Hank Jensen
by on September 2, 2021
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By Jay Zeke Malakai
Originally posted on Bible-Brain


Genesis is a very beautiful book describing, as its name suggests, the beginnings of all theologically relevant things. The very first chapter alone has a lot to teach us. Things that you would never come up with if you're not looking for them.

As an example, in the header image, I have included the full description of the second day. Notice anything? This is the one day that lacks a recurring key phrase: "And it was good". This tells us that actually, God does not think the sky is good. It is a thing which separates man from his true potential. As the joke goes, "the sky is the limit, so give up on your dream of becoming an astronaut".

Isn't this an inspiring thing? God wants us to break our limits, and of course eventually, in 1969, we did. Here's the problem: Almost everything I just said is complete and utter rubbish. I made all that up. While it's true that the second day is the only day that God doesn't declare His creative acts good, the conclusion I drew from that was way beyond what the text indicates. I was very deliberately practising eisegesis, and I would hope at least some of my readers would have been ready and prepared to rebuke me for it had I been serious.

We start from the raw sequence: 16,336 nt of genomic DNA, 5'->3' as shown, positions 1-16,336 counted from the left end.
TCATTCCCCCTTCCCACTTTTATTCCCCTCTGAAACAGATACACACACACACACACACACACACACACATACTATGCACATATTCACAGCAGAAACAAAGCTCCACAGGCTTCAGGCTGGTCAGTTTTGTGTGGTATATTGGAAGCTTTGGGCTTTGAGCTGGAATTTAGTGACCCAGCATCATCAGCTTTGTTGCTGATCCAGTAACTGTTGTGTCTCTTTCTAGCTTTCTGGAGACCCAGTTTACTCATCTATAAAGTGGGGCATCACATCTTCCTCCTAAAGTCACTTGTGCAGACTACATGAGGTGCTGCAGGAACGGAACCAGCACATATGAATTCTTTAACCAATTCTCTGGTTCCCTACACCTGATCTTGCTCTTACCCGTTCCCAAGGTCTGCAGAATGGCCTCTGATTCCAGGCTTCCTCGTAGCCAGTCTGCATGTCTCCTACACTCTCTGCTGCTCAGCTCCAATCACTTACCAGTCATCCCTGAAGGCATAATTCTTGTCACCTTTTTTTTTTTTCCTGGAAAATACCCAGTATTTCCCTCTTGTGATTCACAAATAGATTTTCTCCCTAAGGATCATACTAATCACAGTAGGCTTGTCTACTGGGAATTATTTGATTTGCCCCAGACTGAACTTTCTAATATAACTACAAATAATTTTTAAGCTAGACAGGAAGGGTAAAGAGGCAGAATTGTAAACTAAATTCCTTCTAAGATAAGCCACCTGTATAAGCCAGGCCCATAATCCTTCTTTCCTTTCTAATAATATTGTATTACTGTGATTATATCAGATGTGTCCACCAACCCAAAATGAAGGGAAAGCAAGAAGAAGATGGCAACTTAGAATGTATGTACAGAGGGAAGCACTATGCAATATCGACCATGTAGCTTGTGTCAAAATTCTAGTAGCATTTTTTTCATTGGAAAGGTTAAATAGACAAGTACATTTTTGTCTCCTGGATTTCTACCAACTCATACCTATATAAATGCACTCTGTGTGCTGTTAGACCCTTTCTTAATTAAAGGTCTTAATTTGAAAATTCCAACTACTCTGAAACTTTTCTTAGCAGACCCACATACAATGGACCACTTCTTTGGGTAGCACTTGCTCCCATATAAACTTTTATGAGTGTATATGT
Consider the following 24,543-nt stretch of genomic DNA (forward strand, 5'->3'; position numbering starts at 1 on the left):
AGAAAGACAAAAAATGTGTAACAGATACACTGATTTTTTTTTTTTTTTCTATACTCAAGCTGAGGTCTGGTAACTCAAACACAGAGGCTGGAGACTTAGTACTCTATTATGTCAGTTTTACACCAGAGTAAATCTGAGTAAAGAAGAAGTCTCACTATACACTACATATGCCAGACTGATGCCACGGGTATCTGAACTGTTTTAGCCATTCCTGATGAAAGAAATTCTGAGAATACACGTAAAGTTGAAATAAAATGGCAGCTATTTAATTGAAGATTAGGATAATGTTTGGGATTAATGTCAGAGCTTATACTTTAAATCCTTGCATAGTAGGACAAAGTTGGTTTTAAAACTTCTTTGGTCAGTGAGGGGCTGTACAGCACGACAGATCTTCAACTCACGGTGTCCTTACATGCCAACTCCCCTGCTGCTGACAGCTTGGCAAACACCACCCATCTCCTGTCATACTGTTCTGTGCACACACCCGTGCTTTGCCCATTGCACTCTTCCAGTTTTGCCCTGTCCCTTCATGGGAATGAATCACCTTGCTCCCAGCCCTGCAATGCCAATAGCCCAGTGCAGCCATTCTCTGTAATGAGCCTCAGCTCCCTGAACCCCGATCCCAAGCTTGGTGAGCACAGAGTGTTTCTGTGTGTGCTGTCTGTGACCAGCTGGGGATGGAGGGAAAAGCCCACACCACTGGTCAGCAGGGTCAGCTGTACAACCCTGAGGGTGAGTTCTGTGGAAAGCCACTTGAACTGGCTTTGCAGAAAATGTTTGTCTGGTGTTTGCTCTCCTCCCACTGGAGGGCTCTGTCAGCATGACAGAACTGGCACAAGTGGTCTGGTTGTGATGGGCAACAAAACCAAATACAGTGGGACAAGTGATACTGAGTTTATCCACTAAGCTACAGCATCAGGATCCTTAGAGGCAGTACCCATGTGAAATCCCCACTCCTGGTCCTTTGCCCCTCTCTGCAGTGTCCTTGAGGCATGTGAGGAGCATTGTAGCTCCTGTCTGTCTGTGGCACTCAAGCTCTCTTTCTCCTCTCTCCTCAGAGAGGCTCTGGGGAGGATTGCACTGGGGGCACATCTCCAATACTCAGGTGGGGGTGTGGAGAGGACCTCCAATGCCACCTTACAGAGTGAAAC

So what is eisegesis? Eisegesis is the antithesis of exegesis. Where exegesis is the attempt to shape our views around the natural meaning of the text, eisegesis is imposing external ideas on the text. My example shows just how easy eisegesis is to do. I took a really simple verse in scripture, and I twisted it into... well, I don't even know what that is other than to say it's a weird thought experiment that one ought never perform except to train the mind to spot and combat real world eisegesis.

The point of this article is not to teach my readers that God wants us to surpass our limits, but rather to teach us to stay within them. When God gave us scriptures, He did so as a means of communicating sound doctrine to us. If He wanted us to make up our own doctrines, the Bible would be an ink blot test. For Christ's sake (quite literally), let the scriptures speak, and when they do, listen. Don't treat God like some glorified sock puppet, saying what you want Him to say. Otherwise, a time will come when He will say something you really don't want Him to: "Liar!"

 

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